Canadian Coin Depicting Manitoba UFO Encounter Released by Mint

Canadian Coin Depicting Manitoba UFO Encounter Released by Mint

By The Canadian Press

UFO Coin - Falcon Lake
A commemorative coin depicting the Falcon Lake Incident has been released by the Royal Canadian Mint. (MINT.CA)

OTTAWA — The Royal Canadian Mint is releasing a limited-edition $20 coin to commemorate the unusual story of a Manitoba man’s close encounter with a flying saucer UFO.

The one-ounce silver coin being released Tuesday immortalizes Stefan Michalak’s experience in Whiteshell Provincial Park, east of Winnipeg, more than 50 years ago.

Michalak said he suffered burns when he came across an unidentified flying object in what became known as the Falcon Lake incident in May 1967.

The coin carries the standard engraving of the Queen on one side and on the other displays a full-colour depiction of Michalak falling to the ground, with a forest and lake behind him, while a flying saucer hovers above him.

Like the story, the coin is unusual because it’s oval-shaped and comes with a black light flashlight which the mint says gives the reverse side an otherworldly glow.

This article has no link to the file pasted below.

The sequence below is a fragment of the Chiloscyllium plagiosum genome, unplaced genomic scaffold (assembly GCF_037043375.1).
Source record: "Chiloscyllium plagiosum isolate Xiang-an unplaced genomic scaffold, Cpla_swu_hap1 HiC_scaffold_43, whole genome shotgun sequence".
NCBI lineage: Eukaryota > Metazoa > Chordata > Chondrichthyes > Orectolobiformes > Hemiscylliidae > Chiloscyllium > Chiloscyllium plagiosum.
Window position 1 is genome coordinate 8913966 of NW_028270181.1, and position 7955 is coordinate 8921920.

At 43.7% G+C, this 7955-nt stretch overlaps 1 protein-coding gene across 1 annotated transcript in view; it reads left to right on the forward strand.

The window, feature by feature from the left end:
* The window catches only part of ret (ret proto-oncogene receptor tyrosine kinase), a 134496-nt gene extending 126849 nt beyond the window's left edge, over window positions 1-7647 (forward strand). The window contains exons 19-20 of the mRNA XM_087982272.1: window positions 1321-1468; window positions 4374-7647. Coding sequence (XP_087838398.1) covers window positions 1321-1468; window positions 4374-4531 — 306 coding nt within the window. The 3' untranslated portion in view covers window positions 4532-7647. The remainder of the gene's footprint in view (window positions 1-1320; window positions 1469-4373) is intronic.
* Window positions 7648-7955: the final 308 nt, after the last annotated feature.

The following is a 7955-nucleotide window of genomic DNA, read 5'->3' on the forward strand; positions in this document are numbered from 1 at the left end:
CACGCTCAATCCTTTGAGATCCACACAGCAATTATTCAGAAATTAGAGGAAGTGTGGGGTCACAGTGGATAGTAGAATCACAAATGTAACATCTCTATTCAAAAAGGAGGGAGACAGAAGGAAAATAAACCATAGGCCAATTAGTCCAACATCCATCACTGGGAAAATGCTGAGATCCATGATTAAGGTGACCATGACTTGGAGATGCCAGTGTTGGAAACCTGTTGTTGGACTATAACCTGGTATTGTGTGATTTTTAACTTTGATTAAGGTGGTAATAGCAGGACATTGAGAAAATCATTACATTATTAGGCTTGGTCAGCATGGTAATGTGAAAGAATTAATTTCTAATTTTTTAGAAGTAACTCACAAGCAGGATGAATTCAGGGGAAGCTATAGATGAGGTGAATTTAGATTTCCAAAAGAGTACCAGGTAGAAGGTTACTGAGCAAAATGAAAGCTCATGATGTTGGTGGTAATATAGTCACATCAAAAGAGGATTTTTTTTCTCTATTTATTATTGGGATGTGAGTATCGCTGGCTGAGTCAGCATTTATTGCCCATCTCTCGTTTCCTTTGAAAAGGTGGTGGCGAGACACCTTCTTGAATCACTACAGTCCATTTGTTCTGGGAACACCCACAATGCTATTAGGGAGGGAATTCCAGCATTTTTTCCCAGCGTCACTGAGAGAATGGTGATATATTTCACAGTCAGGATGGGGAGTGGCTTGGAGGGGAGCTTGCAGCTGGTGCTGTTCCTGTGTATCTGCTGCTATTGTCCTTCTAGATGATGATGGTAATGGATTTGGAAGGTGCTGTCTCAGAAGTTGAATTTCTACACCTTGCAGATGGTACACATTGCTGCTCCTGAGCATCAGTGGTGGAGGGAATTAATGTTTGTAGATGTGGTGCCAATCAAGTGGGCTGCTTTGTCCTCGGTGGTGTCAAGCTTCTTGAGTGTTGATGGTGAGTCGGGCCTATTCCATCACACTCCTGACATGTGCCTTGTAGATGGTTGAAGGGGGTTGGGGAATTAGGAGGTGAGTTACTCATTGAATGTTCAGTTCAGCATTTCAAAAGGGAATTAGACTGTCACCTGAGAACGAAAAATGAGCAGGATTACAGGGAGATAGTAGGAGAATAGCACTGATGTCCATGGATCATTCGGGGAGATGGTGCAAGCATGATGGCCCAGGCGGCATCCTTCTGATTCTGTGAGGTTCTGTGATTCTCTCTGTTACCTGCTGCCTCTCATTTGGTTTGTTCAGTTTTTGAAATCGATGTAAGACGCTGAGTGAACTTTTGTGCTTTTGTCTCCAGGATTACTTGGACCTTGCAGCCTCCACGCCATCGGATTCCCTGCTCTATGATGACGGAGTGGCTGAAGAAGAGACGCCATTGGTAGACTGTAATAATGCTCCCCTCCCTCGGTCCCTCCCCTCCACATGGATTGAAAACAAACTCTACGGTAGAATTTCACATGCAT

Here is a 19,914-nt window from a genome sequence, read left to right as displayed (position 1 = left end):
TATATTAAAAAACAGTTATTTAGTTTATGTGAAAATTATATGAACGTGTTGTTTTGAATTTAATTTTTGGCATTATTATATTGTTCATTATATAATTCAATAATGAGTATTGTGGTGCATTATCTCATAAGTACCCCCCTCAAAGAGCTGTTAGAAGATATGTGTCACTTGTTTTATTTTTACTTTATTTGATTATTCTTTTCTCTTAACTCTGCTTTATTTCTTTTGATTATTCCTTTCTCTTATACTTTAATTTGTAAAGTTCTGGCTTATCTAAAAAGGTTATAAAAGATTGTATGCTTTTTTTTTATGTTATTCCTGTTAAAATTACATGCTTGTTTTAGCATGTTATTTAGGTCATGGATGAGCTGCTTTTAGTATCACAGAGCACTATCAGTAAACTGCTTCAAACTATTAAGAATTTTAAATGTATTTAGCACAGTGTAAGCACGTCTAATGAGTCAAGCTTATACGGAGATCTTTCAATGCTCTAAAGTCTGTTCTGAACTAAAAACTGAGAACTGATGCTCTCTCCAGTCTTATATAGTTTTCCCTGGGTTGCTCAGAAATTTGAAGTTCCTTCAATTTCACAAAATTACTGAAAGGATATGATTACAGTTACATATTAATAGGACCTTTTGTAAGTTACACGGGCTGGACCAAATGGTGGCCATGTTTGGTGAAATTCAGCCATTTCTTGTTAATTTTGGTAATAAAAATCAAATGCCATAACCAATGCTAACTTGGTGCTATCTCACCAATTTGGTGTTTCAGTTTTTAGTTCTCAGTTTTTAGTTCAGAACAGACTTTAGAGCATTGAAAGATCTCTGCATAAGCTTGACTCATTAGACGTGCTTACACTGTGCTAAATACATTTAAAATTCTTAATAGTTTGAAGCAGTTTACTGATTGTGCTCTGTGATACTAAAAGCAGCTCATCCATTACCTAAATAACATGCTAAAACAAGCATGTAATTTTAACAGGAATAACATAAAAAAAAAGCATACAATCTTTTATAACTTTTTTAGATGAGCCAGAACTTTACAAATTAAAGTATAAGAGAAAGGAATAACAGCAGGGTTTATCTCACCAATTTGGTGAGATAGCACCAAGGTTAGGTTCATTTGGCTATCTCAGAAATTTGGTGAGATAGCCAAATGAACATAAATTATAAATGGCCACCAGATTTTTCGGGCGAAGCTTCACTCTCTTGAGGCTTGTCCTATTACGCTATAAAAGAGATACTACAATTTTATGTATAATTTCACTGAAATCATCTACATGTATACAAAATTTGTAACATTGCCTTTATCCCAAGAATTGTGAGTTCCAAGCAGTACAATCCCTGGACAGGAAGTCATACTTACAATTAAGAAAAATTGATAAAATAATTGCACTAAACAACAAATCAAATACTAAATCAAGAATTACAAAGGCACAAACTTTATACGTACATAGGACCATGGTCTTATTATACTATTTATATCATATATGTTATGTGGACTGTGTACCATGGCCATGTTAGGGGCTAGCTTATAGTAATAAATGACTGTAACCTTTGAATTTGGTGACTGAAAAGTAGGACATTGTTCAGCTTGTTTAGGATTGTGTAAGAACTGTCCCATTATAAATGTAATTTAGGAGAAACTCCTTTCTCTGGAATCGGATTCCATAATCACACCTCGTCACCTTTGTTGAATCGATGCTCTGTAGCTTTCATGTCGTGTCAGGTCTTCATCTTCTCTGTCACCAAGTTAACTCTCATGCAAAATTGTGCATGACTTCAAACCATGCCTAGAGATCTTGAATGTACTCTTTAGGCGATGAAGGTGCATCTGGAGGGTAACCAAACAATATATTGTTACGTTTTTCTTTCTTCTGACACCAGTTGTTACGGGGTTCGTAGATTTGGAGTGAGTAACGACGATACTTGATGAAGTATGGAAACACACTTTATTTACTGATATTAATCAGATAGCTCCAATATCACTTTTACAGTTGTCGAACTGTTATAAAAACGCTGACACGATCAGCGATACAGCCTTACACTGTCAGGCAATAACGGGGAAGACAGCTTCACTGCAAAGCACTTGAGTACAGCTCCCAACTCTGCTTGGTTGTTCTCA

Only 4,000 coins will be produced and will come with a retail price of $129.95.

Stan Michalak, Stefan’s son, calls the coin “a super honour.”

“I feel very privileged they’re doing it. If my dad was still around, he would be floored,” he said. “And if my mother was still here, she would say everything has a reason. Everything is connected. You do something here and there will be repercussions.”

Although Winnipeg is home to Canada’s main mint, which produces regular circulation coins, the Falcon Lake coin was produced at the one in Ottawa, which creates special commemorative pieces.

Erica Maga, the mint’s product manager, said special dies needed to be cast to create the ovoid-shaped blanks for the coins, so more time was needed to produce these compared to the ones in people’s pockets.

“We can only make a couple of hundred coins per shift. A lot of hands go into something like this,” she said.

Jasmine Allen, manager of Gatewest Coin in Winnipeg, cautioned that buying the piece doesn’t necessarily mean its value will increase.

“The new stuff the mint produces is really hit or miss,” said Allen. “When people are buying mint products, we recommend you have it because you enjoy it and not as an investment.”

CP - The Canadian Press

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